600g baby aubergines
400g tin plum tomatoes
1 small portion root ginger
4 tablespoon cooking oil
1 teaspoon curry powder
2 – 3 red chillies, deseeded and chopped
2 cloves garlic
Salt and freshly ground black pepper
Half small bunch of fresh coriander
Prep to Cook:
Frying pan, sharp vegetable knife, chopping board, teaspoon, spatula, ovenproof dish with lid, Oven on 190 C or Gas Mark 5.
Prep: Remove the stalk from the aubergine and slice in half lengthwise.
Peel and slice onion in half and then each half into strips
Peel two cloves of garlic and grate onto the chopped onion.
Peel the root ginger and slice thinly and then dice finely.
Heat the oil in a frying pan until it is hot.
Place all the aubergines cut side down into the pan and allow to brown.
Remove the aubergines and place in cooking dish.
Add the onions and garlic to the pan and fry off until golden tinges occur.
Add the curry spice and chillies, salt and black pepper and stir well.
Open the tin of plum tomatoes and chop the tomatoes up before adding to the pan.
Rinse the tomato tin and add this extra juice to the frying pan.
Chop half a bunch of coriander leaves and stir in.
Pour all the contents of the frying pan over the aubergines.
Cover with foil or with a lid and cook in the oven for 45 minutes.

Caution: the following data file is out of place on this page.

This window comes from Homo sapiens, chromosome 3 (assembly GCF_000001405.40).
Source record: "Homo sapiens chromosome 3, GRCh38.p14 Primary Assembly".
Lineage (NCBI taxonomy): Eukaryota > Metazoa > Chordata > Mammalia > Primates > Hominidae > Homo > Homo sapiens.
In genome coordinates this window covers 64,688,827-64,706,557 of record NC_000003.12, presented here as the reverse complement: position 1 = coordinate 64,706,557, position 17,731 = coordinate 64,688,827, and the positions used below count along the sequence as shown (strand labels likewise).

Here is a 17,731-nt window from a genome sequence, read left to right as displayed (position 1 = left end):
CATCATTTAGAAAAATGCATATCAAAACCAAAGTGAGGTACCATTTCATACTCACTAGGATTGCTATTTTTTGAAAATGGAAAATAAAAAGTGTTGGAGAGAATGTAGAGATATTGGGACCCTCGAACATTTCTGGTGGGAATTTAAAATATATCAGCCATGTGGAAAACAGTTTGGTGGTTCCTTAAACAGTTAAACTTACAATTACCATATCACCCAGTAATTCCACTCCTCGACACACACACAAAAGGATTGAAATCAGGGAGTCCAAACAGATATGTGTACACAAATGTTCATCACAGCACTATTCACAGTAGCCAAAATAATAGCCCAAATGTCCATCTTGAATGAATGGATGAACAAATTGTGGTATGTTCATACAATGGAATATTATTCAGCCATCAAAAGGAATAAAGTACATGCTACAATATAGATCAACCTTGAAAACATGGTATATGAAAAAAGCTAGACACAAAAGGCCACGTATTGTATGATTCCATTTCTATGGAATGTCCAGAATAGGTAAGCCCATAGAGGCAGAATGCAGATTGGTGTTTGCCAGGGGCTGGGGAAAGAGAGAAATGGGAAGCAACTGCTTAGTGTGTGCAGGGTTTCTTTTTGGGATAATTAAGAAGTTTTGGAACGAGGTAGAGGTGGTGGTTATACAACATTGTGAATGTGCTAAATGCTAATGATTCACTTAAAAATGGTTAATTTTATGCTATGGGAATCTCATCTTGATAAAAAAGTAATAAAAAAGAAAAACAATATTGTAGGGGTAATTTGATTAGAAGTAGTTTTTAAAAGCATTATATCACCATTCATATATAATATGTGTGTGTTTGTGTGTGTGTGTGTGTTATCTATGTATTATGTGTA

Baby aubergines are fruits with many little seeds and a lovely purple skin. If a larger aubergine is used try to cut them into portions or slices to resemble baby aubergines.
If you find it easier, cover the pan and gently simmer the curried aubergines on the hob rather than use the oven.
Cooks Know How: Frying in hot oil sears the surface of the aubergine and adds some flavour from the browning that takes place. Frying also adds flavour and moistness to the onions as they start to caramelise and taste sweeter. Hot oil aids the development of flavours that emerge from the spices, garlic and ginger. Once the tinned tomatoes are added the whole mixture resembles a stew where all the ingredients need to blend and harmonise as the aubergines themselves become tender. The structure of the aubergines is softened during the cooking but they retain their shape. I believe it is nice to keep them whole as their texture is reminiscent of soft meat. The coriander leaves add a wonderful flavour to the stew. Harminder’s favourite dish is tasty and comforting and is excellent as a dish in its own right or as an accompaniment to meat or fish mains.
Increasing vegetables in the diet is healthy and an inexpensive way to increase the vitamin and minerals. Aubergines supply some vitamin A and calcium.
Try including some sliced mushrooms as an extra and serving this with hot naan breads. Curried aubergine is just as tasty when cold and drizzled with oil to accompany a salad.